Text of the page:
On a luscious pink draped tiered platform sit nine drummers dressed in black. Below them, on the stage, sit nine dancers dressed in white. They are all motionless, frozen in time. And then ... bang! A strike of the drum and a jolt of the body. Another bang, another pose. Gradually the beats get faster and the movements become larger, both becoming more elaborate. Choreographer Stephanie Lake is building up to something big with Manifesto and from its opening sequence she draws the audience into this world of anticipation and excitement for the unknown.
Even with so many people on stage, Lake gives opportunity for every individual to have their solo moments while also seen to be an integral part of the ensemble. At one point, the spotlight moves from drummer to drummer giving them a few seconds to perform before moving on to the next person. The spotlight continues to run back and forth down the line of musicians, and as it begins to speed up, so too do the drummers. The swiftness and dexterity they display is astonishing, with Rama Parwata deservedly having his place at the centre of the nine.Both Lake and composer Robin Fox show incredible skill with their precisely designed choreography and sound. Dancer and drummers are completely in tune with each other and never falter, but they still present an air of improvisation with their response to one another. There's a gentle tug of war over who leads who, that adds to the play and discovery. It's impossible for this exhilaration to not seep out into the audience as Manifesto provides surprising and thoughtful reflections with bodies and music unpredictably changing rhythm, speed and direction.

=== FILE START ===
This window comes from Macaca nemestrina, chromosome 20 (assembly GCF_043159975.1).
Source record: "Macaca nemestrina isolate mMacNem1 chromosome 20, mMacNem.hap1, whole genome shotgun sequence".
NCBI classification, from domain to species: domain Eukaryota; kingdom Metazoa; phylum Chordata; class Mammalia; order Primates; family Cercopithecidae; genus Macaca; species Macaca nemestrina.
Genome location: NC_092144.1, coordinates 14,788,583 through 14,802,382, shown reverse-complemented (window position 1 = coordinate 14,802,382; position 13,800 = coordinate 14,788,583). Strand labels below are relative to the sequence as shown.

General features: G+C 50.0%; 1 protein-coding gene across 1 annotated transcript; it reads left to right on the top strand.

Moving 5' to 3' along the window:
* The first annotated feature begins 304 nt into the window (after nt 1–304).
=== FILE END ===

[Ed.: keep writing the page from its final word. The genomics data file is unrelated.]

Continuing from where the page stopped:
There is a beautiful sense of endless possibilities running through Manifesto, how the mundane or the routine can be transformed into something greater than we could have imagined. It is a gorgeous and stunning public declaration that while we can achieve a lot on our own, the more we open up to each other and work together, then what we can accomplish can infinitely grow.
Venue: Arts Centre Melbourne, 100 St. Kilda Rd, Southbank
Season: until 5 November | Wed - Fri 6:30pm, Sun 3pm
Duration: 60 minutes
Tickets: $55-$65 Full | $50-$60 Concession | $30 Under 30s
Bookings: Arts Centre Melbourne
Image credit: Sam Roberts